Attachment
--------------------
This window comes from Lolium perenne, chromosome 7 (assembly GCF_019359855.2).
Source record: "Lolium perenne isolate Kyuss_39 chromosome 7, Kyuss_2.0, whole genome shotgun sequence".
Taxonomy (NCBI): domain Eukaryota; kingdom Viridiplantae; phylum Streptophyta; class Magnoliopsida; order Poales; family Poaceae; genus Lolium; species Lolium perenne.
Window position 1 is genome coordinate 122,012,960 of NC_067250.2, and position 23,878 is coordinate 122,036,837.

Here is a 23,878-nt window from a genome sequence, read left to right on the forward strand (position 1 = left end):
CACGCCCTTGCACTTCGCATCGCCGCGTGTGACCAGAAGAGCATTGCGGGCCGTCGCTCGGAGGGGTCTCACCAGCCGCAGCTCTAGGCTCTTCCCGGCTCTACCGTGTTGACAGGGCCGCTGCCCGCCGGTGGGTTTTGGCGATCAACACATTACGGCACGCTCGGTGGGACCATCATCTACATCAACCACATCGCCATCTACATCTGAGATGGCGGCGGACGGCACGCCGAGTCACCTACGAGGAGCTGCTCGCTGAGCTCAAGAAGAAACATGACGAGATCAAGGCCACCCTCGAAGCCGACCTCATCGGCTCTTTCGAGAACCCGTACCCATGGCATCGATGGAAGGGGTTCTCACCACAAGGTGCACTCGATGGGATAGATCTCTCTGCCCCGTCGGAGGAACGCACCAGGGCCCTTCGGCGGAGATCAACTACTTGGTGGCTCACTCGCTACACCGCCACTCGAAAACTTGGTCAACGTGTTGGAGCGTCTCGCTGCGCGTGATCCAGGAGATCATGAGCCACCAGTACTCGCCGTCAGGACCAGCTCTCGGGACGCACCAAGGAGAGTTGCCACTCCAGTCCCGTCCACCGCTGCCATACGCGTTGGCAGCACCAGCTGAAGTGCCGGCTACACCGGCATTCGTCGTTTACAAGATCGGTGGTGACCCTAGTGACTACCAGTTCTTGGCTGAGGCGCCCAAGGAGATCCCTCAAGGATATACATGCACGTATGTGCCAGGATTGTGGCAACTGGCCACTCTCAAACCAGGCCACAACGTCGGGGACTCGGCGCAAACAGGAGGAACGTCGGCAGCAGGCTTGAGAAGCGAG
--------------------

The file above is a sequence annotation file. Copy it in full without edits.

This window comes from Lolium perenne, chromosome 7 (assembly GCF_019359855.2).
Source record: "Lolium perenne isolate Kyuss_39 chromosome 7, Kyuss_2.0, whole genome shotgun sequence".
Taxonomy (NCBI): domain Eukaryota; kingdom Viridiplantae; phylum Streptophyta; class Magnoliopsida; order Poales; family Poaceae; genus Lolium; species Lolium perenne.
Window position 1 is genome coordinate 122,012,960 of NC_067250.2, and position 23,878 is coordinate 122,036,837.

Here is a 23,878-nt window from a genome sequence, read left to right on the forward strand (position 1 = left end):
CACGCCCTTGCACTTCGCATCGCCGCGTGTGACCAGAAGAGCATTGCGGGCCGTCGCTCGGAGGGGTCTCACCAGCCGCAGCTCTAGGCTCTTCCCGGCTCTACCGTGTTGACAGGGCCGCTGCCCGCCGGTGGGTTTTGGCGATCAACACATTACGGCACGCTCGGTGGGACCATCATCTACATCAACCACATCGCCATCTACATCTGAGATGGCGGCGGACGGCACGCCGAGTCACCTACGAGGAGCTGCTCGCTGAGCTCAAGAAGAAACATGACGAGATCAAGGCCACCCTCGAAGCCGACCTCATCGGCTCTTTCGAGAACCCGTACCCATGGCATCGATGGAAGGGGTTCTCACCACAAGGTGCACTCGATGGGATAGATCTCTCTGCCCCGTCGGAGGAACGCACCAGGGCCCTTCGGCGGAGATCAACTACTTGGTGGCTCACTCGCTACACCGCCACTCGAAAACTTGGTCAACGTGTTGGAGCGTCTCGCTGCGCGTGATCCAGGAGATCATGAGCCACCAGTACTCGCCGTCAGGACCAGCTCTCGGGACGCACCAAGGAGAGTTGCCACTCCAGTCCCGTCCACCGCTGCCATACGCGTTGGCAGCACCAGCTGAAGTGCCGGCTACACCGGCATTCGTCGTTTACAAGATCGGTGGTGACCCTAGTGACTACCAGTTCTTGGCTGAGGCGCCCAAGGAGATCCCTCAAGGATATACATGCACGTATGTGCCAGGATTGTGGCAACTGGCCACTCTCAAACCAGGCCACAACGTCGGGGACTCGGCGCAAACAGGAGGAACGTCGGCAGCAGGCTTGAGAAGCGAG